How to React to and Report Police Misconduct
- November 2, 2016
- The Law Office of Greg Tsioros
- Comments Off on How to React to and Report Police Misconduct
Reporting Police Misconduct in Texas
Misconduct by law enforcement officers is a major topic of concern in Texas and throughout the country. Cases involving apparently unjustified uses of force by police officers have been appearing very frequently in media reports over the past several years. In addition, claims of police misbehavior in such activities as illegal searches and profiling have been rising in number.
What should you do if you suspect that you are the victim of police misconduct in Texas? How should you behave in a situation where a police officer is behaving illegally? Read on to find out more about this serious issue.
What Is Police Misconduct?
Misconduct by a police officer can include a wide range of activities and behaviors. To put it briefly, police misconduct is any action that a police officer takes which is against the law or against their regulations while they are on duty.
For example, police misconduct can include actions like:
- Unnecessary use of force
- Arrests or questioning based on race, ethnicity or religion
- Denial of a person’s rights (denial of an attorney, denial of right to avoid self-incrimination)
- Searches and seizures without probable cause or a warrant
It can sometimes be difficult to spot police misconduct. For example, if a police officer stops and questions a person belonging to an ethnic minority, they may be doing so because of racial profiling. However, they could also be stopping to question the person to find out about a crime that occurred nearby, regardless of their race.
The most important thing to remember is that you have rights and if you suspect those rights have been violated, there are steps that you can take in response.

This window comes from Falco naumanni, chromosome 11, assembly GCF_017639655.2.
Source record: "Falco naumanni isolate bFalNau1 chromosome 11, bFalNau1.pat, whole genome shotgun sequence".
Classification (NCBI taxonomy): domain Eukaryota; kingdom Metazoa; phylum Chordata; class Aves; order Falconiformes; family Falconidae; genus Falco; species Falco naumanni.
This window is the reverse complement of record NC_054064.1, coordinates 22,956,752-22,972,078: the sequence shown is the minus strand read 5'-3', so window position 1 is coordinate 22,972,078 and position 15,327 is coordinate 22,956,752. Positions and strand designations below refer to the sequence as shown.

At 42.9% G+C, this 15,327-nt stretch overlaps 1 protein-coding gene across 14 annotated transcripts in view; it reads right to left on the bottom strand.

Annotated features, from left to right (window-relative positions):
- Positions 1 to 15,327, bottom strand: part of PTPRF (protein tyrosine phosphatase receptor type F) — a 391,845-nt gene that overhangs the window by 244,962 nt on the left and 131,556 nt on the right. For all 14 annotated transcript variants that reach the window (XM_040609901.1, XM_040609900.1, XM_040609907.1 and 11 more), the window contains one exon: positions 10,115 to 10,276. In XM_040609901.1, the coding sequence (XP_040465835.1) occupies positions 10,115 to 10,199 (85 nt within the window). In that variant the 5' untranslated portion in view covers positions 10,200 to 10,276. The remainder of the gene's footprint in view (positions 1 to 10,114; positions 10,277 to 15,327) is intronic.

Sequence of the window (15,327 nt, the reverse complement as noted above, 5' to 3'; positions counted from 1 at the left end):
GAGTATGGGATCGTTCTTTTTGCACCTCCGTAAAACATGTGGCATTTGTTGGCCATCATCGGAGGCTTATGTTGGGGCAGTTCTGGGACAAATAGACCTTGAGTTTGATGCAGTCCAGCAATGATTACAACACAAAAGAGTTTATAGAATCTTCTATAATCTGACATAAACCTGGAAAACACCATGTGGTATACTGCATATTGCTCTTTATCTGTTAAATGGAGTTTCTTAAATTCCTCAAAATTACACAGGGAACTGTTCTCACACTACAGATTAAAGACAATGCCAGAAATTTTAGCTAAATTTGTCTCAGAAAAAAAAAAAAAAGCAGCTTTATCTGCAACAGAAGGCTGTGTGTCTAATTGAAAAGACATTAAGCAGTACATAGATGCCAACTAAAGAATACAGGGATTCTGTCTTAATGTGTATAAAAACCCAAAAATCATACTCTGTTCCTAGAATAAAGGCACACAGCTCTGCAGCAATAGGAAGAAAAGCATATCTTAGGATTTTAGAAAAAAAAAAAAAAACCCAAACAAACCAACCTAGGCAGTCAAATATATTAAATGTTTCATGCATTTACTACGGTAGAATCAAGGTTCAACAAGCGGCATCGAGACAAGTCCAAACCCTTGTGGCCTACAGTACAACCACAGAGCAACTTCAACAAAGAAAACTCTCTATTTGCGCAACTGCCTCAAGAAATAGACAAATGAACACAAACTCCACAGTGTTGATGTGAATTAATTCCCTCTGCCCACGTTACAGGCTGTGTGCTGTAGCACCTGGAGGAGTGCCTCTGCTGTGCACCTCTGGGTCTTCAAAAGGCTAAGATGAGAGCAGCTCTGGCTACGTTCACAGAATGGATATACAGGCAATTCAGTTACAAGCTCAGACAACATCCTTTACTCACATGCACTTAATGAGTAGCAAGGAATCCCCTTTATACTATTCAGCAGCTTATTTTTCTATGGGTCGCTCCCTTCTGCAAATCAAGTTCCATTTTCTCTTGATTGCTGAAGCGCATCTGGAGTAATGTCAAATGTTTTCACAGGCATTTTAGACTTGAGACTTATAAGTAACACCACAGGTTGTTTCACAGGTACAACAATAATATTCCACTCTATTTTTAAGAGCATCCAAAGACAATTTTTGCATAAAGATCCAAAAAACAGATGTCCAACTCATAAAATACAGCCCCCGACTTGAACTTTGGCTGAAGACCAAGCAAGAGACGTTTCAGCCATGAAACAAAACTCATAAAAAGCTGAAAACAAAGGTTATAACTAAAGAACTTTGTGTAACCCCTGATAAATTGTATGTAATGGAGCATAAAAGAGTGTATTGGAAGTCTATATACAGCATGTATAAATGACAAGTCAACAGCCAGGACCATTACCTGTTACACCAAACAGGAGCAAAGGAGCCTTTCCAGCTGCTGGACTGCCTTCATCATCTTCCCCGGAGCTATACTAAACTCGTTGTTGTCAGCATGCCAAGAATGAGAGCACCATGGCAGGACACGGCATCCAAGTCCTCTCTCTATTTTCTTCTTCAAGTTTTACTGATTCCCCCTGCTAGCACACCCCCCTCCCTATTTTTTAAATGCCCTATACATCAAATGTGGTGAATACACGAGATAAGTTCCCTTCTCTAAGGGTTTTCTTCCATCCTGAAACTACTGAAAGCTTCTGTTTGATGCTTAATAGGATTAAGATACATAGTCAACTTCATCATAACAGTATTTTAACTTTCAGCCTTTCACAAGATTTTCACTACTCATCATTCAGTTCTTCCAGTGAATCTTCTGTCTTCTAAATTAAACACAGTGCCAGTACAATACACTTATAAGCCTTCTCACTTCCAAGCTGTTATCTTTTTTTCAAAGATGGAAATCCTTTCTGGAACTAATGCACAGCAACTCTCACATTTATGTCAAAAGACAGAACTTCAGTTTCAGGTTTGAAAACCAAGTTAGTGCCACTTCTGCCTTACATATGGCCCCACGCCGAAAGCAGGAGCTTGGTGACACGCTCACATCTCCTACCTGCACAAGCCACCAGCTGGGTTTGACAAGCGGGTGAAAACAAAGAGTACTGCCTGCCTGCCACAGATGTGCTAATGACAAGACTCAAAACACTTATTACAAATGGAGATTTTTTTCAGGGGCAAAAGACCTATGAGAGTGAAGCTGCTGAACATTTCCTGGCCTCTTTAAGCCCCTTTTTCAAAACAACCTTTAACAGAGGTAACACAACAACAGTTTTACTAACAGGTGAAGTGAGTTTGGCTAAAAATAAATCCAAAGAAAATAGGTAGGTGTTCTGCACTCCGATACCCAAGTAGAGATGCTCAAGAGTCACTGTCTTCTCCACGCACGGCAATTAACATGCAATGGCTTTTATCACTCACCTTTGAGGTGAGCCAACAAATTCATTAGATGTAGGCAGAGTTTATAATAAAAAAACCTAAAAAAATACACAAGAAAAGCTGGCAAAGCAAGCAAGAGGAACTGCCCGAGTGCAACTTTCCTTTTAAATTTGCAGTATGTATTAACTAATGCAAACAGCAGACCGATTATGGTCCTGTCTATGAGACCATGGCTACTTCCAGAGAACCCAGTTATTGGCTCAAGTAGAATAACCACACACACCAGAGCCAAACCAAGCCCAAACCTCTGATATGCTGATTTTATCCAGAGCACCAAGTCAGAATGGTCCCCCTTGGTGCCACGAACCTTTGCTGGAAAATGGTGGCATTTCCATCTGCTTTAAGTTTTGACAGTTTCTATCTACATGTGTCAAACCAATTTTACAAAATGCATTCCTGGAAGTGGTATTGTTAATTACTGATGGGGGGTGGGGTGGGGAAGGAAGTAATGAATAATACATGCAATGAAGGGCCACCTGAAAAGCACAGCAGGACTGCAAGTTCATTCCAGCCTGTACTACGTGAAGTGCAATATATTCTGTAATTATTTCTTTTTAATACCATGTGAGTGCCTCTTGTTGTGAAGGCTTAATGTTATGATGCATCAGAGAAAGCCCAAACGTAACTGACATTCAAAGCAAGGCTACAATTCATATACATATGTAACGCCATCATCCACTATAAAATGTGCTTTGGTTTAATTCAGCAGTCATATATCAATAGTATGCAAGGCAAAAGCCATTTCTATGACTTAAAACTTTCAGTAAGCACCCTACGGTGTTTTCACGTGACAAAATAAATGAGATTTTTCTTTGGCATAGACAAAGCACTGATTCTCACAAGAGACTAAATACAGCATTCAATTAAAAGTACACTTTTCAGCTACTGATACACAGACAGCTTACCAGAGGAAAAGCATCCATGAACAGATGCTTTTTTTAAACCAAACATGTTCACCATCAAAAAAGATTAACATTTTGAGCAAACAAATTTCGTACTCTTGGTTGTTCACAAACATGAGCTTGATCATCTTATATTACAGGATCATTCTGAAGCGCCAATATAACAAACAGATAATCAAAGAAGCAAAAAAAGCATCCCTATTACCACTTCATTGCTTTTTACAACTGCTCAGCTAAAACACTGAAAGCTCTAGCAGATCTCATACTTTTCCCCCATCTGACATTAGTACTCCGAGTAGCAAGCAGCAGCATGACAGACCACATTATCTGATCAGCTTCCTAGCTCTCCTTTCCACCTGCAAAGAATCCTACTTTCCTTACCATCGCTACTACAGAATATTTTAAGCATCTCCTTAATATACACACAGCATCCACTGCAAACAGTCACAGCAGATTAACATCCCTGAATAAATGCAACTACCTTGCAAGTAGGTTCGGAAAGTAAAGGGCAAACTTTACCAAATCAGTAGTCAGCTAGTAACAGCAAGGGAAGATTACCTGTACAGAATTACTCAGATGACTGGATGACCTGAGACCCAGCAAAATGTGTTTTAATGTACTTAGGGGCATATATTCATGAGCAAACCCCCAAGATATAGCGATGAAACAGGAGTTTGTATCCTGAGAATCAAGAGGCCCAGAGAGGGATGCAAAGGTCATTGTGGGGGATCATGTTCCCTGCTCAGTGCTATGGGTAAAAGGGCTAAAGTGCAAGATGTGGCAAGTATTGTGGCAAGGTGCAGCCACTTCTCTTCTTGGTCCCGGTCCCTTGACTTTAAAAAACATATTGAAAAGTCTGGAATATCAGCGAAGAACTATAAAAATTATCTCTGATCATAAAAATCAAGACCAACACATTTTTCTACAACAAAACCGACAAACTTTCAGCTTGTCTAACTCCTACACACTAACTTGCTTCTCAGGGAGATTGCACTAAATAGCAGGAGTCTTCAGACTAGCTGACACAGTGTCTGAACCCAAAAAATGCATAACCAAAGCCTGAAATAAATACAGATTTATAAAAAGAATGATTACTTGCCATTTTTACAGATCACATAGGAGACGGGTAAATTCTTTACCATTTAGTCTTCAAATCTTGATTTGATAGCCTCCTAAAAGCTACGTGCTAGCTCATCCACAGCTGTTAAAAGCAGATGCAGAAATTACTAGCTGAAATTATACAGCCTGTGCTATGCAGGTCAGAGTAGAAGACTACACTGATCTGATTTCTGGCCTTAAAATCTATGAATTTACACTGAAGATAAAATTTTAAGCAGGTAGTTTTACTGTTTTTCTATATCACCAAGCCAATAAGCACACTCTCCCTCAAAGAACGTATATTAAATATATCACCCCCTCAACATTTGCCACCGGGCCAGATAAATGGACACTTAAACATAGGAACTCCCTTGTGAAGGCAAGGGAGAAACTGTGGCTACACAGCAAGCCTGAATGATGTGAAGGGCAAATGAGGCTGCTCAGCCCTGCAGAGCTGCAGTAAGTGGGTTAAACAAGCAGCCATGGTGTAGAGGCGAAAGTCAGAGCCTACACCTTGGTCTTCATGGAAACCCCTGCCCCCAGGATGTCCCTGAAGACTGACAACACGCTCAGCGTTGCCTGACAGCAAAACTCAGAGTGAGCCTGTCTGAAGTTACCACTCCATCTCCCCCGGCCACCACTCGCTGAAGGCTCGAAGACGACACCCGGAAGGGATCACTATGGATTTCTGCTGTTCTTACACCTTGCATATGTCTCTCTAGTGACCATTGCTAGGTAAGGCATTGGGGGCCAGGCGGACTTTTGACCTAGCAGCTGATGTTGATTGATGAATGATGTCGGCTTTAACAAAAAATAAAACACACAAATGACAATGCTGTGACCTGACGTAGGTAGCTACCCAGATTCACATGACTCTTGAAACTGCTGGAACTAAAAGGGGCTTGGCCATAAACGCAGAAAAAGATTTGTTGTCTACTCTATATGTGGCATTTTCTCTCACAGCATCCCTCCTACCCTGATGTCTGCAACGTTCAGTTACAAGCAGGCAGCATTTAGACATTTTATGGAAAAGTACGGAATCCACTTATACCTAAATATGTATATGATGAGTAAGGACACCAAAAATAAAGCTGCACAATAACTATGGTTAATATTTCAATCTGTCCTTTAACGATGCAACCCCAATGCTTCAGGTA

How To React To Police Misconduct
In any encounter with law enforcement, it’s important to behave in a particular way. Almost all encounters with police will be legal and will not involve misconduct. When stopped or questioned by a police officer, always:
- Remain calm
- Cooperate with the officer’s requests
- Do not fight or resist arrest
Even if you suspect a police officer of misconduct, it’s important to remain calm. Becoming angry or agitated can cause a bad situation to become much worse. If you begin shouting at a police officer and accusing them of misconduct, you may be maced, tasered and arrested.
Do your best to remain calm and cooperate. If you are asked to state your business and provide identification, do so. Remember, you do not have to provide any information that could potentially incriminate you. However, if you refuse to provide certain information, a police officer may become suspicious, giving them grounds to search your person or your vehicle.
If you are at home when a police officer attempts to question you, you do not have to let them in if they do not provide a warrant. However, you should still be calm and courteous and cooperate as much as possible.